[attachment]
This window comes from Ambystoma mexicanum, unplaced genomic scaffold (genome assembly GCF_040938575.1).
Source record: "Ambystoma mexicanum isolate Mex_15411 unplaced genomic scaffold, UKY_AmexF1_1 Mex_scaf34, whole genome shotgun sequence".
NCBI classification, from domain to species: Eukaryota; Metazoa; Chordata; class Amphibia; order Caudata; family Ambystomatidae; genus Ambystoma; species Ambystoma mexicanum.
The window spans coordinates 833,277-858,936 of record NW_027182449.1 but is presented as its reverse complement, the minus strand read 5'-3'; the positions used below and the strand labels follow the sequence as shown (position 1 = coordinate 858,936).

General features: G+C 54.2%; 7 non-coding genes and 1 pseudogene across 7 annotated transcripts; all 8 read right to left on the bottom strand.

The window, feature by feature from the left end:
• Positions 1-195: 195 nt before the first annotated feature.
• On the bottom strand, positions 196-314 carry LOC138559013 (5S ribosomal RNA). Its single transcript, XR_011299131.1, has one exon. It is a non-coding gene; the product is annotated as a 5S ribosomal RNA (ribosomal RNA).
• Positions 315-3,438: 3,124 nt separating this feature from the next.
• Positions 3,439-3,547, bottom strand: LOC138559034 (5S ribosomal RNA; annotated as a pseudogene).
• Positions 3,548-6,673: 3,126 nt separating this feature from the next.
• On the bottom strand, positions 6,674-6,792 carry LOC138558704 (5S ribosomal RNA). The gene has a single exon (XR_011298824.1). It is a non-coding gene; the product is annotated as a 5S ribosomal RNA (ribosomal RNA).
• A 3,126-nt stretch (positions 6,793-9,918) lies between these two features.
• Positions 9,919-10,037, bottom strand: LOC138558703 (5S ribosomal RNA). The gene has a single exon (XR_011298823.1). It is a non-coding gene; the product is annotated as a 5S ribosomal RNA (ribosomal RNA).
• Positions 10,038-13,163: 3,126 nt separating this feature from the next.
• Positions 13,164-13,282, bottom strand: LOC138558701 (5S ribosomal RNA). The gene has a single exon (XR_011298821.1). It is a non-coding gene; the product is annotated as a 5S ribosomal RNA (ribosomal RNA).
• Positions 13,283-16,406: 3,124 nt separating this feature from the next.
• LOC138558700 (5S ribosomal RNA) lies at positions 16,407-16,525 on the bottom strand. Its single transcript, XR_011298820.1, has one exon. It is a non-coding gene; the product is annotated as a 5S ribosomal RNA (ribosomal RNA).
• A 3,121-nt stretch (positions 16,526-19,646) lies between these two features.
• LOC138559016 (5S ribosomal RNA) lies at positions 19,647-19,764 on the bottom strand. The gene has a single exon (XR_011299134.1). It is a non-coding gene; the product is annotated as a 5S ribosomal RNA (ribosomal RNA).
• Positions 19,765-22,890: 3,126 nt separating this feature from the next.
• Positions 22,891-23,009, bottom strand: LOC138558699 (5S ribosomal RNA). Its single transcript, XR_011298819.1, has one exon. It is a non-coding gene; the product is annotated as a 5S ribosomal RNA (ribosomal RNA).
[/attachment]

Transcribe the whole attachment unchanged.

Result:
This window comes from Ambystoma mexicanum, unplaced genomic scaffold (genome assembly GCF_040938575.1).
Source record: "Ambystoma mexicanum isolate Mex_15411 unplaced genomic scaffold, UKY_AmexF1_1 Mex_scaf34, whole genome shotgun sequence".
NCBI classification, from domain to species: Eukaryota; Metazoa; Chordata; class Amphibia; order Caudata; family Ambystomatidae; genus Ambystoma; species Ambystoma mexicanum.
The window spans coordinates 833,277-858,936 of record NW_027182449.1 but is presented as its reverse complement, the minus strand read 5'-3'; the positions used below and the strand labels follow the sequence as shown (position 1 = coordinate 858,936).

General features: G+C 54.2%; 7 non-coding genes and 1 pseudogene across 7 annotated transcripts; all 8 read right to left on the bottom strand.

The window, feature by feature from the left end:
• Positions 1-195: 195 nt before the first annotated feature.
• On the bottom strand, positions 196-314 carry LOC138559013 (5S ribosomal RNA). Its single transcript, XR_011299131.1, has one exon. It is a non-coding gene; the product is annotated as a 5S ribosomal RNA (ribosomal RNA).
• Positions 315-3,438: 3,124 nt separating this feature from the next.
• Positions 3,439-3,547, bottom strand: LOC138559034 (5S ribosomal RNA; annotated as a pseudogene).
• Positions 3,548-6,673: 3,126 nt separating this feature from the next.
• On the bottom strand, positions 6,674-6,792 carry LOC138558704 (5S ribosomal RNA). The gene has a single exon (XR_011298824.1). It is a non-coding gene; the product is annotated as a 5S ribosomal RNA (ribosomal RNA).
• A 3,126-nt stretch (positions 6,793-9,918) lies between these two features.
• Positions 9,919-10,037, bottom strand: LOC138558703 (5S ribosomal RNA). The gene has a single exon (XR_011298823.1). It is a non-coding gene; the product is annotated as a 5S ribosomal RNA (ribosomal RNA).
• Positions 10,038-13,163: 3,126 nt separating this feature from the next.
• Positions 13,164-13,282, bottom strand: LOC138558701 (5S ribosomal RNA). The gene has a single exon (XR_011298821.1). It is a non-coding gene; the product is annotated as a 5S ribosomal RNA (ribosomal RNA).
• Positions 13,283-16,406: 3,124 nt separating this feature from the next.
• LOC138558700 (5S ribosomal RNA) lies at positions 16,407-16,525 on the bottom strand. Its single transcript, XR_011298820.1, has one exon. It is a non-coding gene; the product is annotated as a 5S ribosomal RNA (ribosomal RNA).
• A 3,121-nt stretch (positions 16,526-19,646) lies between these two features.
• LOC138559016 (5S ribosomal RNA) lies at positions 19,647-19,764 on the bottom strand. The gene has a single exon (XR_011299134.1). It is a non-coding gene; the product is annotated as a 5S ribosomal RNA (ribosomal RNA).
• Positions 19,765-22,890: 3,126 nt separating this feature from the next.
• Positions 22,891-23,009, bottom strand: LOC138558699 (5S ribosomal RNA). Its single transcript, XR_011298819.1, has one exon. It is a non-coding gene; the product is annotated as a 5S ribosomal RNA (ribosomal RNA).